Solar panels are by far the most expensive item in a solar panel installation. Understanding the features that differentiate a good solar panel from a bad one is not so straightforward. In several instalments I’d like to give a guide to each of the key criteria to look out for. I will try keep it as simple as possible but it is something that many people ask me about so I think it isn’t a bad idea to discuss these issues in some depth.
First of all I’d like to discuss solar panel efficiency. This defines how effective a solar panel is in converting sunlight into electricity for a given surface area. The advantage of having a higher efficiency solar panel is that you can get more power out of a small available area. For this reason, high efficiency solar panels are normally priced at a premium and targeted at the domestic market where space is most constrained. High efficiency does not necessarily mean better quality or reliability however – these issues are covered later. Nor does higher efficiency mean better value; in many cases lower efficiency panels are used because they are more cost-effective in places where space utilisation is not so critical.
First of all, how do you find out the efficiency of a solar panel? It’s easy to find out this out for yourself. Remember that the power of a solar panel is given by the power you get out under ‘standard test conditions.’ This means the output is measure when the panel is exposed to a very bright light with an intensity of 1000 Watts per square meter (1000W/m2) at a temperature of 25oC. This is normally expressed in Watts (e.g. 185W or 230W etc) and is the power you will get when the sun is very strong. You can then multiply the module length and width (which is shown on the datasheet) to get the module area. By taking the module power in Watts and the standard test conditions of 1000W/m2 you can determine the module efficiency as follows;
Efficiency = power out / power in = module power / (width x length x 1000W/m2)
When evaluating solar panel efficiency its important to be aware that each solar cell has an efficiency higher than that of the whole solar panel (or module) due to empty space. Therefore make sure to find out which value you are looking at.
In general solar panels you will come across in the UK will be made of silicon (I have discussed thin film panels previously) so the discussion here will focus on these. The highest efficiency silicon solar panels on the market today are between 17% and 18% efficient. The efficiency of silicon solar panels is increasing due to R&D, but improvements are incremental and slow because there are a number of fundamental limitations to the efficiency of silicon solar cells which mean that any drastic improvements in the near future are unlikely. Perhaps I will describe those limitations in another article.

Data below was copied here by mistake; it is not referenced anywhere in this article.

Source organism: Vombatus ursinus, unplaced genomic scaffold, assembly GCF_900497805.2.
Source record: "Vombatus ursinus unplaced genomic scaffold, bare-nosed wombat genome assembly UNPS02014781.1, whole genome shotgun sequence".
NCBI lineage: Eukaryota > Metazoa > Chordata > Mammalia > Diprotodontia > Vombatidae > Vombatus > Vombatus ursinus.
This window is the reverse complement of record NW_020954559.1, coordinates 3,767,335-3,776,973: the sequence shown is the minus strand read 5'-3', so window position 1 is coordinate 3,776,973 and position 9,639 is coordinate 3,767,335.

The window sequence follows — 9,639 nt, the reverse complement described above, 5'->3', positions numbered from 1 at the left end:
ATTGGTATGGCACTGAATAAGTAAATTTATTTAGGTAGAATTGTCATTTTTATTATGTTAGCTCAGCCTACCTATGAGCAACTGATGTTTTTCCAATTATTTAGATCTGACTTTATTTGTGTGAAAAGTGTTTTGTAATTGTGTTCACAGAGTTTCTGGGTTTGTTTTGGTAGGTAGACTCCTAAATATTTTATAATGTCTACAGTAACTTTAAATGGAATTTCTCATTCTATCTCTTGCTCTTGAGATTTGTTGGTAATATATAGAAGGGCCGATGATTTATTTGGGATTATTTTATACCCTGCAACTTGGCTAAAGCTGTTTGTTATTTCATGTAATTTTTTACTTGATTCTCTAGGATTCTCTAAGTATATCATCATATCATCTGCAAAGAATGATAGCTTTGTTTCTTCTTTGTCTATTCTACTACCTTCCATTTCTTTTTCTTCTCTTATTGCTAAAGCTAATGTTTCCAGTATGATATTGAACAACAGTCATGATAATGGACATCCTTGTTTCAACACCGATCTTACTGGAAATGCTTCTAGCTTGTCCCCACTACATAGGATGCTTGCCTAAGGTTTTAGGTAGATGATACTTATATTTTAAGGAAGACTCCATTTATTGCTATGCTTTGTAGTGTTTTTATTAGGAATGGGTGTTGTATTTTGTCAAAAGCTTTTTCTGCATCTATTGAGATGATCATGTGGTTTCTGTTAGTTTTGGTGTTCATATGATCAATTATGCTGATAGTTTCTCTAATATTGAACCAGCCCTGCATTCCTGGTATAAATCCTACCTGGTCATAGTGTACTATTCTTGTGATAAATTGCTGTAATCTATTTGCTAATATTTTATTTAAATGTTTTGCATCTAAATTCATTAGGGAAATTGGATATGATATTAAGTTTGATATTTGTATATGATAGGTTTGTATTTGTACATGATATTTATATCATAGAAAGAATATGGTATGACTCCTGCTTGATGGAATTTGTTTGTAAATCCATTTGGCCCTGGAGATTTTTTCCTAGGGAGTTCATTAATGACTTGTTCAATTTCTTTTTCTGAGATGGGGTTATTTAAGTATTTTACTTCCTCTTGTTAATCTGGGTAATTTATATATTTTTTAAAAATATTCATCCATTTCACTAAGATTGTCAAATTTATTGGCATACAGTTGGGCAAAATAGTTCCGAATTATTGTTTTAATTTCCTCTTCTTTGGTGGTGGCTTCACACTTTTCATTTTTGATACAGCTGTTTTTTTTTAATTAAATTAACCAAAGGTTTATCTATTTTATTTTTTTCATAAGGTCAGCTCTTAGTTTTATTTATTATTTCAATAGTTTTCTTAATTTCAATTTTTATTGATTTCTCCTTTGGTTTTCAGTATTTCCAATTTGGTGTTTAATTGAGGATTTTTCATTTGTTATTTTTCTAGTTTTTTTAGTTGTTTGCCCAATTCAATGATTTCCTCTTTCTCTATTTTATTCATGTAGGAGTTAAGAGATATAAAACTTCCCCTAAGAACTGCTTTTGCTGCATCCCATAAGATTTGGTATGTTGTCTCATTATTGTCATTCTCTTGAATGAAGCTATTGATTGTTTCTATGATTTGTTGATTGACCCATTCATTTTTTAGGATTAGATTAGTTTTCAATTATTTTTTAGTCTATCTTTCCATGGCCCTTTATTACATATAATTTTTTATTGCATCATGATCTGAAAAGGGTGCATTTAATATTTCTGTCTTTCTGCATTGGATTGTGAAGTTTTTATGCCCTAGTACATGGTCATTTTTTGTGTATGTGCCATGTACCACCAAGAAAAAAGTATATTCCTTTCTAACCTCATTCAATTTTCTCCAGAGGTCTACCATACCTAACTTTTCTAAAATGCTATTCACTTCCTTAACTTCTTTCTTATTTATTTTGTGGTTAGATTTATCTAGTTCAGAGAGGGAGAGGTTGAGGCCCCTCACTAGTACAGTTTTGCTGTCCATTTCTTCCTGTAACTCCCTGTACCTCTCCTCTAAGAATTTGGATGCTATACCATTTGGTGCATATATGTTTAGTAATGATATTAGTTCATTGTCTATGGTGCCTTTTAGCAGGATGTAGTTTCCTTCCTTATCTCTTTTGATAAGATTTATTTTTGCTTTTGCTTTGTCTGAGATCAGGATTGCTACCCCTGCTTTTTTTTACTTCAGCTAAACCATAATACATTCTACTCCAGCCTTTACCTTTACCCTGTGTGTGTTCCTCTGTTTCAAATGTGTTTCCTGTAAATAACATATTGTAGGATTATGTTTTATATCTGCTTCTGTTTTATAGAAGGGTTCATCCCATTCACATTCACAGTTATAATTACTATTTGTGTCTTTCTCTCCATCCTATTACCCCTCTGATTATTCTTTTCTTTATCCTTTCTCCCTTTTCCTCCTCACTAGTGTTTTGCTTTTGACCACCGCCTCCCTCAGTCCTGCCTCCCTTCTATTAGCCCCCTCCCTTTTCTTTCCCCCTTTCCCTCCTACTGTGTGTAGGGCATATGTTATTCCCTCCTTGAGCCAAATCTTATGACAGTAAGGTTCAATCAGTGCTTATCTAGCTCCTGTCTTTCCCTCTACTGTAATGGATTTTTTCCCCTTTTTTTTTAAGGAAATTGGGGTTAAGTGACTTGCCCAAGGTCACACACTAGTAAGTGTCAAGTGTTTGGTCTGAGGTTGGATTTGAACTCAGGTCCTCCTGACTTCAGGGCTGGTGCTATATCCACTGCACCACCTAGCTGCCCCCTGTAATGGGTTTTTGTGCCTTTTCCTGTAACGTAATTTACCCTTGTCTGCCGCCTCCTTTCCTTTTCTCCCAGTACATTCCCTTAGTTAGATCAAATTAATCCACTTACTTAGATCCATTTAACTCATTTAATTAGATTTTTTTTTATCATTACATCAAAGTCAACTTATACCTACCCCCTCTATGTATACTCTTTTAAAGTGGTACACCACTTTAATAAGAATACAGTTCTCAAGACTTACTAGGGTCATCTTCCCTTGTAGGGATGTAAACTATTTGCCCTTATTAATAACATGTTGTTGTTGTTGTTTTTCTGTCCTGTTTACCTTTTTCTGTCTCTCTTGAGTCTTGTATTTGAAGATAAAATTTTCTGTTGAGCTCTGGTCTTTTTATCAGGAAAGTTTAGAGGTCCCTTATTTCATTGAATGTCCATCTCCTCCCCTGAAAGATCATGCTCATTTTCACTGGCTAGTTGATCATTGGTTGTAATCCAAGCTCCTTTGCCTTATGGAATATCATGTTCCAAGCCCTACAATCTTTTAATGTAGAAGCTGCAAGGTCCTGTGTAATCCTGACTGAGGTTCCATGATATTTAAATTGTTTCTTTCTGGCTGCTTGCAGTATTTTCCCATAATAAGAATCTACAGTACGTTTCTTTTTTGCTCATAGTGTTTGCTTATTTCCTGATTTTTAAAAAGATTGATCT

The main factor you will come across that affects module efficiency is whether the module is mono or multi-crystalline. In English this means that the solar cells can easy be made from mono or multi-crystalline silicon. Mono crystalline solar cells consist of a slice of a single, very pure silicon crystal and hence are very efficient due to few defects. Multi-crystalline solar cells, which comprise multiple crystals, are around 1-2% less efficient but are generally more cost-effective to produce. Personally I think it generally makes sense to use mono-crystalline cells for domestic installations where space is at a premium and multi-crystalline cells for larger installations.
Another factor that can affect efficiency is anti-reflective coatings. These are becoming more and more common. Nearly all solar cells have texturing directly on top of them that reduces reflection and now many solar panels come with anti-reflective glass. This generally consists of a textured glass that can be seen as a speckled pattern if you look closely. The improvement of anti-reflective coatings is hard to determine, although some manufacturers claim energy yield enhancements of over 5 percent.
When installing a solar panel system your ultimate goal should always be to get the best return on your investment, which means getting the most power for the lowest price without risking reliability and is dependent on many factors besides efficiency. Whilst there are a number of other technologies on the horizon that can be used to improve efficiency by small amounts, nothing will create a drastic change overnight. Prices of solar panels will continue to fall rapidly as production volume increases (in the same way as many other technology products such as computer memory) but these price falls will be matched by reductions in the feed-in tariff. Therefore don’t worry that installing today’s technology risks being superseded by a miracle solar panel tomorrow. Working in the industry gives you pretty good insight as to what is coming down the line.